We have, in a moment of panic from a client, iced a couple of cake tins and pulled one of our Best Ever Chocolate cakes (worthy of the capital letters) out of the freezer when their own wedding cake supplier dropped the ball, literally. En route from their baking kitchen to the van, the wedding cake took a tumble and ended in a heap on the ground. There were tears, and not from the bride, as hours and hours of painstaking work became sparrow fodder.
For some people cakes are very important, they’re a secret family fruit cake recipe lovingly made by an aunt or a favourite cake from childhood. Everyone stands to watch the bride & groom cut the cake together, symbolically representing their first joint act as husband and wife. Traditionally, we always gave the sliced cake to the bridesmaids to pass around and it was offered to parents and grandparents first. Fruit cake was for fertility, white icing a sign of virginity and purity and multiple layers a status symbol representing financial wealth.
These days however, the wedding cake has taken a bit of a back seat – the beautiful cake itself is still on display and the tradition of cutting it always included in the day. But the serving and eating of the cake is largely at tea & coffee time and not a lot is eaten, often leaving the newlyweds with kilos of leftover cake.
Enter cake dummies. Cake dummies are polystyrene layers that are iced as normal and look like another tier of an incredible cake but obviously, they’re not for eating. With cake dummies you can be as extravagant as you like with your ideal wedding cake because you’re not paying for layers and layers of actual baked cake. Just one layer need be real for the traditional cutting ceremony which can later be sliced and served to guests.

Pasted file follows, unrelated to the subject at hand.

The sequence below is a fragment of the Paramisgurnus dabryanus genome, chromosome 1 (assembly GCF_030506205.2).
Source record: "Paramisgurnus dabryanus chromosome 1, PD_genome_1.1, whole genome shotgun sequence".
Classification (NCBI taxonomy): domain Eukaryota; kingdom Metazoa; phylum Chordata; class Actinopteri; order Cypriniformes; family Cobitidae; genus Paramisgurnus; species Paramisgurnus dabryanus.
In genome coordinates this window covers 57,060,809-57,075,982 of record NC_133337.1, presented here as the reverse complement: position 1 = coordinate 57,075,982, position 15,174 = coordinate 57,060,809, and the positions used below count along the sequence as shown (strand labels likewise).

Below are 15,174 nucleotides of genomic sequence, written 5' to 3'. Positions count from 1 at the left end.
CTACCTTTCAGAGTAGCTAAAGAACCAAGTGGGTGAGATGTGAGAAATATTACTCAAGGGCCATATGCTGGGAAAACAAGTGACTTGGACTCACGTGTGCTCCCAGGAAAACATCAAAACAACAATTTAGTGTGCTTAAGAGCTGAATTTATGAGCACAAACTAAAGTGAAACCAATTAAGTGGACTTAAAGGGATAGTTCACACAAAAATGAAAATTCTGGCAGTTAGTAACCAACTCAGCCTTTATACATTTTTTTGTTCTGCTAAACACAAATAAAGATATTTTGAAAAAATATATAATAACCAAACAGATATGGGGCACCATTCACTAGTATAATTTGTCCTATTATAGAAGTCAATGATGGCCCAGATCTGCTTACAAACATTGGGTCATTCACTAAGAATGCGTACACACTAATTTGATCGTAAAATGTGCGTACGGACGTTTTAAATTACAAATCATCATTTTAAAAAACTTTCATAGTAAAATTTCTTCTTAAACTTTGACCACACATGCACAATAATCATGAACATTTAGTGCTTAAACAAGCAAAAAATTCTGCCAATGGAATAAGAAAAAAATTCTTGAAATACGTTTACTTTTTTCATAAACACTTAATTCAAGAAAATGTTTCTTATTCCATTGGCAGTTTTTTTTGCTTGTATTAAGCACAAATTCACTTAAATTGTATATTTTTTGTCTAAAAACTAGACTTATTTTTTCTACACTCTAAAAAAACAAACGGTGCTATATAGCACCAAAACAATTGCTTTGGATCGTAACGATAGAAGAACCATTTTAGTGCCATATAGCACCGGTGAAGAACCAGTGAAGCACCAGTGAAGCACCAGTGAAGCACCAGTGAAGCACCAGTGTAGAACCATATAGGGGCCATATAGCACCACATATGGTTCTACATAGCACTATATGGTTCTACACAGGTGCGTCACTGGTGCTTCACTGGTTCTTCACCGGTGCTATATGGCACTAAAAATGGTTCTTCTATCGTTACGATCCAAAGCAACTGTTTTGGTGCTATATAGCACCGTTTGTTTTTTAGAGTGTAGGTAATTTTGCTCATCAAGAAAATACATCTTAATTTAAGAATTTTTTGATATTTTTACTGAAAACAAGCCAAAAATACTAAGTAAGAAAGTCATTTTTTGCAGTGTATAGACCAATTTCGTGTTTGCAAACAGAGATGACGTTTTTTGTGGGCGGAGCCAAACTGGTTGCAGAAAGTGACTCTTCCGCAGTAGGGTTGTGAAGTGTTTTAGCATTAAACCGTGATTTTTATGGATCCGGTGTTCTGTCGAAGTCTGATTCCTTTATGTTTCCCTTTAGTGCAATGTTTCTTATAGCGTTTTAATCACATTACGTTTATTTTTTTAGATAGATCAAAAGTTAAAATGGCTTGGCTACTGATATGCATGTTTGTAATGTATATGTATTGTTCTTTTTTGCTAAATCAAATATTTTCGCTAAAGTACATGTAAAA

Double height cakes are a big wedding trend at the moment and can easily be achieved with cake dummies, as is a ‘cake sideboard’, a table with a couple of different cakes at different heights, candles and flowers. Just last week we did a wedding cake sideboard with 13 different layers made into three different cakes and only the 3 top layers were actual cake. Guests thought it looked incredible and when they were offered a piece of cake with tea & coffee, were none the wiser that the rest of the display was polystyrene. The upshot was, the 13 layer cake would have costed in excess of $2,000.00 retail but was just a couple of hundred dollars instead.
Now that is literally, having your cake and eating it too. Speaking of, why don’t we have that brilliant groom’s cake tradition in New Zealand a la ‘Steel Magnolia’s’?. I desperately tried to get my husband to have a red velvet armadillo but he refused to play the game. Still married him though, lucky buggar.
Winter Wedding Trends >